Home TV ComScore’s Second Act: Measuring Premium Video And Getting Closer To Buyers

ComScore’s Second Act: Measuring Premium Video And Getting Closer To Buyers


Brian Wiener will present on video measurement at AdExchanger’s upcoming Programmatic IO New York conference on Oct. 15-16.

ComScore is getting back on its feet.

After the Nasdaq delisted the company due to a string of financial foibles and leadership changes, the measurement company brought on former 360i Chairman Bryan Wiener as CEO in April. By May, comScore was trading again on the Nasdaq.

Wiener wants comScore to become the independent, cross-platform measurement currency for the advertising industry. It’s the same initial promise of the comScore-Rentrak merger in 2015 that the company “failed to execute against,” Wiener said.

“Measurement has not kept pace with consumer behavior, and therefore trust in measurement has eroded,” he said. “The industry has been waiting for us to launch these products.”

In July, the company teamed up with TV networks including ABC, CBS, Viacom and NBCU, as well as GroupM, to release a campaign ratings product in beta that provides deduplicated measurement across all video platforms.

Measuring premium video across platforms will be comScore’s “north star,” Wiener said.

But whereas comScore has historically been focused on the sell-side, Wiener wants to also get closer to buyers and create a currency that works for both. In September, he brought on his former 360i colleague Sarah Hofstetter to lead the company’s buy-side push.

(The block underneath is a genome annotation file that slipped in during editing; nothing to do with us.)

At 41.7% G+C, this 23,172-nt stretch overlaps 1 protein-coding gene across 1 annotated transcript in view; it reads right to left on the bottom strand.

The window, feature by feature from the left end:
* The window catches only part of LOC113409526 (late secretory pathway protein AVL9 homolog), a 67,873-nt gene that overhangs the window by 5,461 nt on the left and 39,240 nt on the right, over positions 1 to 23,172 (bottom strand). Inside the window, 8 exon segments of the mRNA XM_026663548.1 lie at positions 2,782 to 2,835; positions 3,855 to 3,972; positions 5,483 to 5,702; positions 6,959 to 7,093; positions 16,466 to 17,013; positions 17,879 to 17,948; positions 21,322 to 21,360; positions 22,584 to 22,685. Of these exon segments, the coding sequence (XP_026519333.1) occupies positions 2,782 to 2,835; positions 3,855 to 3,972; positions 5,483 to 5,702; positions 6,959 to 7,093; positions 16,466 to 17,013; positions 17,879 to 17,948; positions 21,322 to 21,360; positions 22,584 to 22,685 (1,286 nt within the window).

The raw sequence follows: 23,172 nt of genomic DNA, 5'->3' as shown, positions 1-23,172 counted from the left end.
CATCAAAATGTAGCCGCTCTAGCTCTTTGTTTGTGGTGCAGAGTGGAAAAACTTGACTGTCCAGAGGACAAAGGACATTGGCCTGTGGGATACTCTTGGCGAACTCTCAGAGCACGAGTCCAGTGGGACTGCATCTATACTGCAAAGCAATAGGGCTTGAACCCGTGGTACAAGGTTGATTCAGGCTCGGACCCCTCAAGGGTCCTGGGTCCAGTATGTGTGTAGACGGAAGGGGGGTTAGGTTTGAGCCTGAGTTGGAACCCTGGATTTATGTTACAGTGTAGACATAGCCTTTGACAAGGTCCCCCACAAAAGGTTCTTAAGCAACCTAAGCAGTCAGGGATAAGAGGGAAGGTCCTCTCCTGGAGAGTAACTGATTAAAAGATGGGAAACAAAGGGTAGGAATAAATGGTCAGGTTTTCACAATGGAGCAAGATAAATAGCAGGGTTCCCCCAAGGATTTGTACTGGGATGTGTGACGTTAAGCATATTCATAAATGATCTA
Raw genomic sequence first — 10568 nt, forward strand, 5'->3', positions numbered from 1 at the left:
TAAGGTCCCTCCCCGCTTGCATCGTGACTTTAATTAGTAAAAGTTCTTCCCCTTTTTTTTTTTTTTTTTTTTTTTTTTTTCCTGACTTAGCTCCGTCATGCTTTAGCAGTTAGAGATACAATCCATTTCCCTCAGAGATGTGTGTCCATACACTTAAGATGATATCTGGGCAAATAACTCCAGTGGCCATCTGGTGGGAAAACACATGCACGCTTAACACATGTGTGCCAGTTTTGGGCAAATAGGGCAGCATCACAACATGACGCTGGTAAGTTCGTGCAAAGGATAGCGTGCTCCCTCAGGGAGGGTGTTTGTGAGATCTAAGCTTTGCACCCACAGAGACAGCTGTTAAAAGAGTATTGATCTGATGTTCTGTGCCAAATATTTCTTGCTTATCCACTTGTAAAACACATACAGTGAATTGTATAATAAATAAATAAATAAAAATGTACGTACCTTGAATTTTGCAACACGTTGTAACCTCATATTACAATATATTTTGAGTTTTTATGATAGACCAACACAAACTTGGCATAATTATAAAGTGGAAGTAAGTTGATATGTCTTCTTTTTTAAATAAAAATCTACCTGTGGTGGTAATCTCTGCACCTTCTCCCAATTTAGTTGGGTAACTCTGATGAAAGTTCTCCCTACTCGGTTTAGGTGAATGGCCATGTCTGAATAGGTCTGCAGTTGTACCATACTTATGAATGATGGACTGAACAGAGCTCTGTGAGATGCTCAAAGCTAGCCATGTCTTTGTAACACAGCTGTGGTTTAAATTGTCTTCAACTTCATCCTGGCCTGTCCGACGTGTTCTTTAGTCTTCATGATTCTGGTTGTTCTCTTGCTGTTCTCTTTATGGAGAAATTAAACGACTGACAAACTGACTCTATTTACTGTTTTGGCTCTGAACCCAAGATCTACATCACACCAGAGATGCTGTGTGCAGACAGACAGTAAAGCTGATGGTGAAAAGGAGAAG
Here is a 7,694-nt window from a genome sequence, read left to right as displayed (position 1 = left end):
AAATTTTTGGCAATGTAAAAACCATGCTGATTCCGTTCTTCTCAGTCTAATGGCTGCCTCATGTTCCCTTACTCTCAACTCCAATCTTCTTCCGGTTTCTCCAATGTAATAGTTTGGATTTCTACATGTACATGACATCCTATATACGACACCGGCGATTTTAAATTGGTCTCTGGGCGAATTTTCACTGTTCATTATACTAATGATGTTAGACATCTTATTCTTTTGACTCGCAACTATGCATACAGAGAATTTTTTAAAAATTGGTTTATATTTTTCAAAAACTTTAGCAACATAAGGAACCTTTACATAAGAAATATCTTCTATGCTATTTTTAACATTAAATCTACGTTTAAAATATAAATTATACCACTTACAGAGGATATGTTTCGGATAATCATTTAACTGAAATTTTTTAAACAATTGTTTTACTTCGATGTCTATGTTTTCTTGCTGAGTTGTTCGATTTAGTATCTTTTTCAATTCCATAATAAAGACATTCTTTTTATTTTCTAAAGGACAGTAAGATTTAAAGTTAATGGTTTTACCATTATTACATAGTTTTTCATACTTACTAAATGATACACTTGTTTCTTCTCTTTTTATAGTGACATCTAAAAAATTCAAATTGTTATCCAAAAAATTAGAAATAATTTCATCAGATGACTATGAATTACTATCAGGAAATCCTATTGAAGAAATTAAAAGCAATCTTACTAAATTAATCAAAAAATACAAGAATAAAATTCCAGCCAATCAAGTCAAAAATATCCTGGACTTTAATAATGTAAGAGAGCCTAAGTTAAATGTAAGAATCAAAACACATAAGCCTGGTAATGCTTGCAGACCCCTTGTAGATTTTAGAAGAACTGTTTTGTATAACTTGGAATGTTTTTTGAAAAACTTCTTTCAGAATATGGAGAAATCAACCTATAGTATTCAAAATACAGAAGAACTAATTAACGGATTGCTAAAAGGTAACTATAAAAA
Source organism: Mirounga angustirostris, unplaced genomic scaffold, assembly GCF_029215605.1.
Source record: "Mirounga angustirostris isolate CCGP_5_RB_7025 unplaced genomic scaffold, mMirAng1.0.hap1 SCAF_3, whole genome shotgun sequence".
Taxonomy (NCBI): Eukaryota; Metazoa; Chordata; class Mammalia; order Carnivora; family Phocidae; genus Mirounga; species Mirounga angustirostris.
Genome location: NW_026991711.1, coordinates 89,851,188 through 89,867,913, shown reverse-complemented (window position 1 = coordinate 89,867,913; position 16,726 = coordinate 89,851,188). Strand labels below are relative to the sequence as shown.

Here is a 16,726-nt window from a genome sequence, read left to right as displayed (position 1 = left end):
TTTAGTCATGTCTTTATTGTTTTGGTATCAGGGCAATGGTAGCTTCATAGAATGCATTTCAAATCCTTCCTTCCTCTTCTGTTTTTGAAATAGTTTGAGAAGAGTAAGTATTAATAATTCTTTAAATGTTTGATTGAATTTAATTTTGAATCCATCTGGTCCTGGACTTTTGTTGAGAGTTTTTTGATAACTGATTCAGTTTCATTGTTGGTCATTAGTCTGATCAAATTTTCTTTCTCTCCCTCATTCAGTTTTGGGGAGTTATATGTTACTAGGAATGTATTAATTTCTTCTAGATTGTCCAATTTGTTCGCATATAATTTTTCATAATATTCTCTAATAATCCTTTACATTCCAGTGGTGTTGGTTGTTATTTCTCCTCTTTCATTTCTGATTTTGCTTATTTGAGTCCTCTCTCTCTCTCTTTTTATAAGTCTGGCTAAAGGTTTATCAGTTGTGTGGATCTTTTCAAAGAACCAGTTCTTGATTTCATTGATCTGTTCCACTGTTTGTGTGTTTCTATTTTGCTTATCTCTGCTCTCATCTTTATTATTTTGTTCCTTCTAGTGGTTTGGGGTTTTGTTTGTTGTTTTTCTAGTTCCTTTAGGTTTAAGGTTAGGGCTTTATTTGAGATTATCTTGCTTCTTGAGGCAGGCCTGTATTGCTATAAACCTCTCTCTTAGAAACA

“Currencies have two sides,” Wiener said. “We need demand from the buy-side and integration from the sell-side.”

He spoke with AdExchanger.


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AdExchanger: What’s your strategy for becoming the de facto currency for premium video?

BRYAN WIENER: We’re looking at related planning and evaluation tools that help buyers and sellers plan, transact and evaluate in this cross-platform, addressable world. Campaign ratings is proof point one. We’re launching a planning product in Q1 that will help buyers forecast how to reach people. A measurement product measures whether you delivered against the target. But they want to know in advance how many people will you reach.

Number two, we need to transform our approach to buy-side adoption. That will grow our business on that side of the marketplace, but also make us more valuable to media owners. Third, we need to streamline and simplify.

How does better TV targeting change comScore’s opportunity?

The more that you buy on advanced audiences, that helps comScore. With our data footprint across linear, OTT, digital and mobile, we’re able to help buyers and sellers reach audiences in ways no one else can. The granularity you need to do that in a cross-platform world is very different than on television.

As an industry, especially those of us that come from digital, we sometimes confuse micro-targeting with direct marketing. Brand advertising also needs to drive sales, it just has a time lag. There are sophisticated models to track if you delivered an ad to [someone who] showed up in the show room three weeks later; was it the same person? The technology and data is there to do that.